GATLINBURG, Tenn. (WATE) — It’s one of the most beautiful times of the year in and around the Smoky Mountains. Why not visit a treehouse?

There are sixteen tree houses at Treehouse Grove in Gatlinburg. You’ll be treated to spectacular views. The owner and developer truly has deep roots in East Tennessee. The project is the fulfillment of a dream that began when Joseph Ayres, owner and CEO of Treehouse Grove, was a child.

“Me and my dad used to build small little forts or something like that in the backyard and had a small treehouse. Not anything like this,” he said, gesturing behind him at the cluster of treehouses, “not as luxurious as these.”

The charming collection of cabins built into, and around beautiful trees got a helping hand from Animal Planet’s Treehouse Master, Pete Nelson. Ayres and his team are big fans of the show.

Ayres has his own claim to fame as a Vol for Life, who played for UT starting in 2009. He’s also the great-great-grandson of the man for whom Ayres Hall on campus is named.

“He was the 12th president of the University. Ayres Hall was being built back then and he actually died during his presidency, so they named it after him, ” Ayres explained. “We’re very fortunate to have that iconic history with UT, proud to have classes there and proud of it being the Game Day set these past few weekends.”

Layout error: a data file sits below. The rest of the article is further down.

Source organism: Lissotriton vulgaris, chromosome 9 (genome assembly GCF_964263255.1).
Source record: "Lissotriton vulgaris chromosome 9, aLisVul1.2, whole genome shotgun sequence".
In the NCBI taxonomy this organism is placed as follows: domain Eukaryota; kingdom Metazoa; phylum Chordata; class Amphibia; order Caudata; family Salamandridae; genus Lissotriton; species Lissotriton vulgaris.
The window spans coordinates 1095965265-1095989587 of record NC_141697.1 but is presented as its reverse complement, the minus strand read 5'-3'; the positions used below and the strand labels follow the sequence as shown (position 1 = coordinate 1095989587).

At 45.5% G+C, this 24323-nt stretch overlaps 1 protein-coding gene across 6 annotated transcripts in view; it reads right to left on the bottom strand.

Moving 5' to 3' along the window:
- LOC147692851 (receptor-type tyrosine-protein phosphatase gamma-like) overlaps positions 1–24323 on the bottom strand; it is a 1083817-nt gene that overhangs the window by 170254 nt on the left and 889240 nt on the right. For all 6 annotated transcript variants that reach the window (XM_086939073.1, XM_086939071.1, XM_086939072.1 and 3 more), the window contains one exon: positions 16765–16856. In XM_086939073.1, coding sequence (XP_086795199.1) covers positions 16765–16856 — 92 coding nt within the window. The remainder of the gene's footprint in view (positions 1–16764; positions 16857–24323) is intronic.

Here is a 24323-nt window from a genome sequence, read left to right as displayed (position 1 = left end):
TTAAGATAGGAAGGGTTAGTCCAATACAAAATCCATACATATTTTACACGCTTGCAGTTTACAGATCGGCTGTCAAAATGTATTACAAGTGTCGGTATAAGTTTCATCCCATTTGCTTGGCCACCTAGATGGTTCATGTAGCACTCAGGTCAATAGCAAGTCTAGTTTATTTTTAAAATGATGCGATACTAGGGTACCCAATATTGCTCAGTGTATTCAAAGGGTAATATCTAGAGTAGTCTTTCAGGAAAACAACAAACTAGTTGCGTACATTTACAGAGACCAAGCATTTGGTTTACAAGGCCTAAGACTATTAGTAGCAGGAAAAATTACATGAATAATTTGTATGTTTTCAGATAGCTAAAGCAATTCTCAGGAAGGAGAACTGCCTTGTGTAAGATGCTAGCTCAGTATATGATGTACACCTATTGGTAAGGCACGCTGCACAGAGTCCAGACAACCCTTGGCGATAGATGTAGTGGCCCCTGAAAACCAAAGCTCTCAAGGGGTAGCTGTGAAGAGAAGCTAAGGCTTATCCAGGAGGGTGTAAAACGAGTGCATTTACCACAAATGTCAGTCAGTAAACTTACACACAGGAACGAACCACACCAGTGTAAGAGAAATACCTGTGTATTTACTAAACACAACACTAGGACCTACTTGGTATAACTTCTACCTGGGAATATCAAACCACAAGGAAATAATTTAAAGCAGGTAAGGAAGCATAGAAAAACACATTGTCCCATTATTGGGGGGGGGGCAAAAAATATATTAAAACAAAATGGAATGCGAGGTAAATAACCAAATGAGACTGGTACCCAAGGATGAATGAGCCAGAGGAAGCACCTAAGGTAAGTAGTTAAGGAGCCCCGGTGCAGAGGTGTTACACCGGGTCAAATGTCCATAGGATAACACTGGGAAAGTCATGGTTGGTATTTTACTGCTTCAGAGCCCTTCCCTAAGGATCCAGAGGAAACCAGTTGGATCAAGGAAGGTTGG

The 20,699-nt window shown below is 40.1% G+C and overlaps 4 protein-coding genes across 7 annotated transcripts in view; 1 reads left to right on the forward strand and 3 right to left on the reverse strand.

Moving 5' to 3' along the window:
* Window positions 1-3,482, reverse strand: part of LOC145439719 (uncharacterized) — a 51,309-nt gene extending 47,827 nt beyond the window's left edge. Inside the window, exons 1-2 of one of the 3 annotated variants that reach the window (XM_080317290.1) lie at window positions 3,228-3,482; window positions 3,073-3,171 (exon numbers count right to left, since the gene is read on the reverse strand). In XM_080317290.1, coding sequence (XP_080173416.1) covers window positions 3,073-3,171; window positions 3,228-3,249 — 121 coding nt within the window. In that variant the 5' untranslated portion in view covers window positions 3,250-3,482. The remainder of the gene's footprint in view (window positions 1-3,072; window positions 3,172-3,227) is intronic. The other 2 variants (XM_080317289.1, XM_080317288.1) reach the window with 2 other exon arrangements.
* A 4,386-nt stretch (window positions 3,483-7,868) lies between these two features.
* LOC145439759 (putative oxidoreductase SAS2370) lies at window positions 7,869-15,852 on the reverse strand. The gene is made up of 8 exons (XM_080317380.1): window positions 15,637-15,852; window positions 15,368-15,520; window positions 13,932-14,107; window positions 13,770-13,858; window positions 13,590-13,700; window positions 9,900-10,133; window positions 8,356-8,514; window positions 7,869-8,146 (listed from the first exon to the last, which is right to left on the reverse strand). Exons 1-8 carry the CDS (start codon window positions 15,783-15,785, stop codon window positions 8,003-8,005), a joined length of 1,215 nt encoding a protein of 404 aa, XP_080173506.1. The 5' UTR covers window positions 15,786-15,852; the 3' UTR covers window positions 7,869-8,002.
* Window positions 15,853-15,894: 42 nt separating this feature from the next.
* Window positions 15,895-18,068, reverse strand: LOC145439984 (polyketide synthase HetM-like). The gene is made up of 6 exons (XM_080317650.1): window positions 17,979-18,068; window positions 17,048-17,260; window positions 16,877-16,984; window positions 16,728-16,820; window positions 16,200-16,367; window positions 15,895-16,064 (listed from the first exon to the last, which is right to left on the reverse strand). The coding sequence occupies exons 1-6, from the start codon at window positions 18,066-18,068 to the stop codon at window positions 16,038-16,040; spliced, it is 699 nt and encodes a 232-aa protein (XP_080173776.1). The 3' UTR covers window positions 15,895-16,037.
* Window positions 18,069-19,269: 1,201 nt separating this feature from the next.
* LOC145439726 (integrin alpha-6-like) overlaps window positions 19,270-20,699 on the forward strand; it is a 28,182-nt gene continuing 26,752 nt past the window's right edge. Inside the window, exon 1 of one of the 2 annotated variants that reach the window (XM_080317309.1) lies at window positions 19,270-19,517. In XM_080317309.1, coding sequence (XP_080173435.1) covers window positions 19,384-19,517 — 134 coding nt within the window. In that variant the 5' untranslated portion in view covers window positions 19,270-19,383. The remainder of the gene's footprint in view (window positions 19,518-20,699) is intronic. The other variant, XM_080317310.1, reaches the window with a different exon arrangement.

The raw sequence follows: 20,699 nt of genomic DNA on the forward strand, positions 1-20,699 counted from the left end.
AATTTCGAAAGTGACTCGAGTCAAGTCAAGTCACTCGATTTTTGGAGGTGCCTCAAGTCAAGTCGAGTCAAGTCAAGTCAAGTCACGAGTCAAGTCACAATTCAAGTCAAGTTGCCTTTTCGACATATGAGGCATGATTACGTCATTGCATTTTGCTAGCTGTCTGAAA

He enjoys building on his own story paying close attention to craftsmanship, naming each home away from home for a specific tree, unique treetop getaways where families can go fly-fishing, couples say their ‘I do’s’ and kids snuggle up in a bedroom loft made just for them.

“We have our eight tree houses you see behind me,” Ayres said, “they’re by the creek, they’re kinda cozy, great for couples, one or two kids, then we have eight new tree houses up on the mountain. They’re more family-friendly, pet friendly and they’re as big as four bedrooms.”

The newest group has incredible mountain views, and boasts brand-new swirling hot tubs. If you’re in the mood for a pizza in the crisp fall air, there’s an outdoor oven ready to go.
It’s all thanks to a childhood dream come true.

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“It’s fun,” Ayres said. “I get to wake up and do what I love every single day.”

The wood used in the building process, Ayres said, comes from Washington State and some are reclaimed wood. To book a stay, visit